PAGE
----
Regulatory agencies have recommended designing more representative trials of anti-diabetic drugs, but this first requires defining clinically relevant target populations of patients who would most benefit from the introduction of a new drug. This study used real-world data to construct three target populations and examined their impact on the representativeness of a large cardiovascular outcome trial on an antidiabetic drug.
Cardiovascular outcome trials and target populations
Cardiovascular outcome trials have provided valuable information on the safety and efficacy of new drugs for the treatment of type 2 diabetes. However, a significant limitation of these trials is their focus on patients at a high risk of cardiovascular complications and, therefore, they underrepresent other important risk groups. Subsequently, the FDA has advocated for a broader approach to assessing antidiabetic drugs and is recommending researchers to design more representative trials.
To facilitate this, researchers need to design clinically relevant target populations who would benefit from the approval of a new antidiabetic drug. According to the FDA, the target populations for a drug trial should consist of individuals who are most likely to use the new drug in the real-world setting. Despite this, there is currently little guidance on how to define such target populations using real-world data.
Previously, researchers defined diabetes target populations as all patients with type 2 diabetes or those who received the drug in the real-world setting. However, the issue arises as these target populations do not necessarily include all patients who would have been eligible to receive the drug based on treatment stage, which is a population of patients that most closely aligns with the FDAs definition of a representative target population. Defining a target population before trial initiation should therefore capture a more representative population.
Defining target populations using real-world data
The researchers behind this study evaluated the impact of three different target populations on trial representativeness using the illustrative example of the Liraglutide Effect and Action in Diabetes: Evaluation of Cardiovascular Outcome Results (LEADER) trial. All of the patients included in the cohort were at least 40 years of age and had at least one year of medical history in the Clinical Practice Research Datalink (CPRD). From their cohort they defined three target populations within a large population-based cohort of patients with type two diabetes as:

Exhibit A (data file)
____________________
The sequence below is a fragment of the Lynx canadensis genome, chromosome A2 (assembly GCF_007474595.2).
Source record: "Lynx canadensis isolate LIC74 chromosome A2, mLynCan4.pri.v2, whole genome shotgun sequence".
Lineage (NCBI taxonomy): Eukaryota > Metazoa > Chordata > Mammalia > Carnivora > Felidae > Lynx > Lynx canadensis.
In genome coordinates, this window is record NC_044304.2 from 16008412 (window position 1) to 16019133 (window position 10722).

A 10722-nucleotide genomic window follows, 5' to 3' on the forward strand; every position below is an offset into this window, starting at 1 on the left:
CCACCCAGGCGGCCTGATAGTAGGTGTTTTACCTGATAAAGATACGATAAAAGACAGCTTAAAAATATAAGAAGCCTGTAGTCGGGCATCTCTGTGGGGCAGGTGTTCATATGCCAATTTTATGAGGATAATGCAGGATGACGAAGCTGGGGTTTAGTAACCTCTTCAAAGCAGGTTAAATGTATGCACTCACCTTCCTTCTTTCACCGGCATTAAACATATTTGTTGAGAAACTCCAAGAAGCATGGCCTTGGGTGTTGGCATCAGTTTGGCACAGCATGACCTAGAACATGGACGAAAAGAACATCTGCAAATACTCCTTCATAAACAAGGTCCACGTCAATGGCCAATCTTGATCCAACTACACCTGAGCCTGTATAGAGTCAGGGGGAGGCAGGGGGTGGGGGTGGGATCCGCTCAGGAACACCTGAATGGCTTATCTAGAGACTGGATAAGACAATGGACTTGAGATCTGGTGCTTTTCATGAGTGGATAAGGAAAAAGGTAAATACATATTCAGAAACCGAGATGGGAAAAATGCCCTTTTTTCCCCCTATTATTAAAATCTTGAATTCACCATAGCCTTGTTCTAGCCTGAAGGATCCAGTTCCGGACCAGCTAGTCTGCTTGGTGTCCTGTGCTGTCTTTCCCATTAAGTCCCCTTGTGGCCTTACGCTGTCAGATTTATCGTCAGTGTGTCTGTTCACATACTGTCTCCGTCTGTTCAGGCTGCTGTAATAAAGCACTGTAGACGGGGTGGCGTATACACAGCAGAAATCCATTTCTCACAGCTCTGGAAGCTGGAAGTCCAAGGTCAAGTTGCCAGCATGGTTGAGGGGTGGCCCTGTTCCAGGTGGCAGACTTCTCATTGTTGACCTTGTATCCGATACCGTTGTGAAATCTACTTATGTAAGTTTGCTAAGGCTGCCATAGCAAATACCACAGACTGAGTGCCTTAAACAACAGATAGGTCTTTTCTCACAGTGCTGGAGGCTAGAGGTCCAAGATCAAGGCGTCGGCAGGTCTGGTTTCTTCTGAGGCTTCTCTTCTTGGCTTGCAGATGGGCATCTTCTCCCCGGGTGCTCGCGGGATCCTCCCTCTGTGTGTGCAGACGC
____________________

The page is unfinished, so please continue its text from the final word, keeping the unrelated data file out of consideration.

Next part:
- All patients with type 2 diabetes regardless of treatment stage.
- Patients prescribed the antidiabetic drug – liraglutide – spanning the full market availability of the drug to reduce the influence of transient prescribing trends.
- Patients eligible to receive liraglutide according to treatment stage consisting of patients eligible to receive any second-to-fifth-line drug, including liraglutide.
The target population that includes all patients with type 2 diabetes consisted of 279,763 patients. Whereas, the populations including those prescribed liraglutide consisted of 14,421 patients, and those eligible to receive liraglutide consisted of 85,610 patients. The researchers identified several differences across the three target populations. These differences included patients with type 2 diabetes being older, more likely to have well-controlled diabetes, and presented a higher prevalence of macrovascular complications and other comorbidities than the other two target populations. Additionally, the researchers observed that patients prescribed liraglutide were younger, more likely to be obese, and more likely to have uncontrolled diabetes than the other two groups. Finally, those eligible to receive liraglutide were less likely to have a history of myocardial infarction, peripheral arterial disease, nephropathy and other comorbidities.